The Barcelona-bound 21-year-old, who has often struggled at international level despite his billing as the next great Brazilian player, set the hosts on their way with a stunning volley in the ninth minute, the second game in a row that he has got them off to a flying start.
He repeatedly tormented the Mexican defence and brought the crowd to life with his often cheeky trickery before producing the high point of his display deep into stoppage time.
Collecting the ball on the left, he teased the two defenders blocking his way to the penalty area, then somehow slipped between them and laid the ball off for substitute Jo, only called up as a replacement for the injured Leandro Damiao, to score for the second match running.
Neymar's performance lit up an otherwise ordinary display by Brazil, who produced an electrifying opening 20 minutes but only performed in fits and starts after that.
"We faced a lot of difficulties at certain moments of the game," Brazil coach Luiz Felipe Scolari, whose side have won both their Group A matches without conceding a goal, told touchline television reporters.
"We lost ourselves for 15 minutes, we lost concentration at certain points and that's something we have to correct. But I want to emphasis this Brazilian spirit which we experienced in Fortaleza."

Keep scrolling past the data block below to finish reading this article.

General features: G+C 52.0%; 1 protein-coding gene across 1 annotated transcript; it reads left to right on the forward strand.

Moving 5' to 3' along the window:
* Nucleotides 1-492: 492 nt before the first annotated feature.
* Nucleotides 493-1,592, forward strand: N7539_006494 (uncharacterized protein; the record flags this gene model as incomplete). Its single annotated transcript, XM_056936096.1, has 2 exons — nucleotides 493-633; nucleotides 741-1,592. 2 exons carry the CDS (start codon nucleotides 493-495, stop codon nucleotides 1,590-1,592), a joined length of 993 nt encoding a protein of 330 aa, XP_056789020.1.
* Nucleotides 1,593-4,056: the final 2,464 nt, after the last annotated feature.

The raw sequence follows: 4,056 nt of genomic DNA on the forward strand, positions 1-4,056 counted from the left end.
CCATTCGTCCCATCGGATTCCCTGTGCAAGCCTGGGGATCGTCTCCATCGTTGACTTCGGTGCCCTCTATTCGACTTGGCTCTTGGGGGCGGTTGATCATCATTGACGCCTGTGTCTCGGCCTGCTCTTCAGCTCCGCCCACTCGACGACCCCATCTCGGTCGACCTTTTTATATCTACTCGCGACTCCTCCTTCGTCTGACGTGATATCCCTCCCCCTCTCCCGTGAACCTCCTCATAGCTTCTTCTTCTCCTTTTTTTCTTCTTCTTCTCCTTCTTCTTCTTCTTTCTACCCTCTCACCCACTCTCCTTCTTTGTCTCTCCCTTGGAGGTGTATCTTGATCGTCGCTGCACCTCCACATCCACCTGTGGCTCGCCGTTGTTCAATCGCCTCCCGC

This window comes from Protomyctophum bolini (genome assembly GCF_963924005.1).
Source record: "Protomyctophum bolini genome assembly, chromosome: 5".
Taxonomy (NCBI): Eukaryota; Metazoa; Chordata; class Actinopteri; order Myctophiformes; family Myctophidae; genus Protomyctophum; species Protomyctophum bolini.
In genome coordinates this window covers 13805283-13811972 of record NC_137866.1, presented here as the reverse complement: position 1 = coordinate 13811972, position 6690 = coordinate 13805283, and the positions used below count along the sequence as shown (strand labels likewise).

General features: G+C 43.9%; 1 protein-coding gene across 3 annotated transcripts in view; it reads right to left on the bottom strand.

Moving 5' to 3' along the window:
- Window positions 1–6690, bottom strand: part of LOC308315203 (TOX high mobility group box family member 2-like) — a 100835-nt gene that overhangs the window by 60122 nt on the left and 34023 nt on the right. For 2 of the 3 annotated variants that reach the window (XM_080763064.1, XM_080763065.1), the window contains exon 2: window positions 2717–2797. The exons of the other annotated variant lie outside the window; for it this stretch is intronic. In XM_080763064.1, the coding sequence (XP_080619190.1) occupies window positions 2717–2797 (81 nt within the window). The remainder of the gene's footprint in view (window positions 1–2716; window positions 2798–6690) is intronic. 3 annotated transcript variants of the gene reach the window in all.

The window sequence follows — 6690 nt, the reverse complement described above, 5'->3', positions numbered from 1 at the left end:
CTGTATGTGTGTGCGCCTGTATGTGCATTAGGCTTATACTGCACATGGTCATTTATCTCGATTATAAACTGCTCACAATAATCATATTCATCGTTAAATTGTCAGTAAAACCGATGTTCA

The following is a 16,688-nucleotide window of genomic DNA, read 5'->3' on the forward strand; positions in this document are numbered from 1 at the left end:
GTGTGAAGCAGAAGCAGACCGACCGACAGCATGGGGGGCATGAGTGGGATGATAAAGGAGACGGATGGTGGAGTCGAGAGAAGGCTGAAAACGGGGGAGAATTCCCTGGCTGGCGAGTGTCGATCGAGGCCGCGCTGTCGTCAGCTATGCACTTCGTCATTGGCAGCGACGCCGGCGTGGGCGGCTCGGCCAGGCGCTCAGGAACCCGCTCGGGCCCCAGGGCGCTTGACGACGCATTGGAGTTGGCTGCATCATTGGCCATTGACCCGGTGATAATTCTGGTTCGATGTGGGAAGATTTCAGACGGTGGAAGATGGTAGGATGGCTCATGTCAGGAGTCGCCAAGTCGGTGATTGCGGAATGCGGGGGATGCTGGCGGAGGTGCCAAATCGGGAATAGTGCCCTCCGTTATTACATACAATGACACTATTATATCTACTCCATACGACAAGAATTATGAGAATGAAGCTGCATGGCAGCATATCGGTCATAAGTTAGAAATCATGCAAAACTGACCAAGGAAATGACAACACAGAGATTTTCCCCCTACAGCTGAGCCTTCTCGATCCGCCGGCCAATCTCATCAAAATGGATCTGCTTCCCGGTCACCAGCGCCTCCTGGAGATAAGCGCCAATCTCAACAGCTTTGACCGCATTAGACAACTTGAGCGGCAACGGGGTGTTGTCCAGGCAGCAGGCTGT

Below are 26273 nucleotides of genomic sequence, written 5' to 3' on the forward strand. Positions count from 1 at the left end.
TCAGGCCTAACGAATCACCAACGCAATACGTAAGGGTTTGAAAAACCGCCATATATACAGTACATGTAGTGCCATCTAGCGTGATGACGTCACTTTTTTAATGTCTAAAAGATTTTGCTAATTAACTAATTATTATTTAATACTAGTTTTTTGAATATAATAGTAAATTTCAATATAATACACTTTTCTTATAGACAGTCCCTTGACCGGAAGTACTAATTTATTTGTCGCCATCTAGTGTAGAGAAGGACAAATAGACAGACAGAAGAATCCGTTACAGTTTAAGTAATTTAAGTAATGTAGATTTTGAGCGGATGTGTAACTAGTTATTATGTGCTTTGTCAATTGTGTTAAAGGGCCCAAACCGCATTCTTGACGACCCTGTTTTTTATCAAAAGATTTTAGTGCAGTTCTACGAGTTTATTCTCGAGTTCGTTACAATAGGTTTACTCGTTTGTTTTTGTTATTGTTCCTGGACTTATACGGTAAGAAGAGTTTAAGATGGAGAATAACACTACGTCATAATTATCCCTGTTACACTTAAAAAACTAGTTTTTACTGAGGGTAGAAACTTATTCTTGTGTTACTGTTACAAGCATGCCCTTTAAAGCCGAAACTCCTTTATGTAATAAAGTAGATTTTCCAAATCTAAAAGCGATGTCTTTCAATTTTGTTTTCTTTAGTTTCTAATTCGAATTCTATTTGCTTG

The game was played against the backdrop of protests which have rocked Brazil in the last few days.
There were demonstrations outside the stadium before kick off with protestors demanding "health, education, not corruption".
The nationwide protests were sparked last week by transportation fare increases, which came as Brazil struggles with annual inflation of 6.5 percent, unleashing a tide of complaints that caught authorities off guard.
Contrasting the country's high taxes with its ramshackle schools, hospitals and other government services, demonstrators have criticised the 28 billion reais ($12.9 billion) of public money being spent on preparations for the 2014 World Cup, to be played in 12 Brazilian cities.
The Confederations Cup is a warm-up for next year's tournament.
Inside the stadium, fans enthusiastically sang the national anthem and some held up signs saying: "This protest is not against the national team but against corruption."
Before the match, Neymar surprisingly spoke up in favour of the protestors, an unusual move for footballers who usually steer clear of politics and try to say as little as possible.
"I'm Brazilian and I love my country. I have a family and friends who live in Brazil. For that reason, I want a Brazil which is more just, safer, healthier and more honest," he said on Facebook.
"The only way I can represent and defend Brazil is on the pitch, playing football. From now on, I will enter the field inspired by this movement."
Playing at the stadium where they suffered their last home defeat, against Paragua
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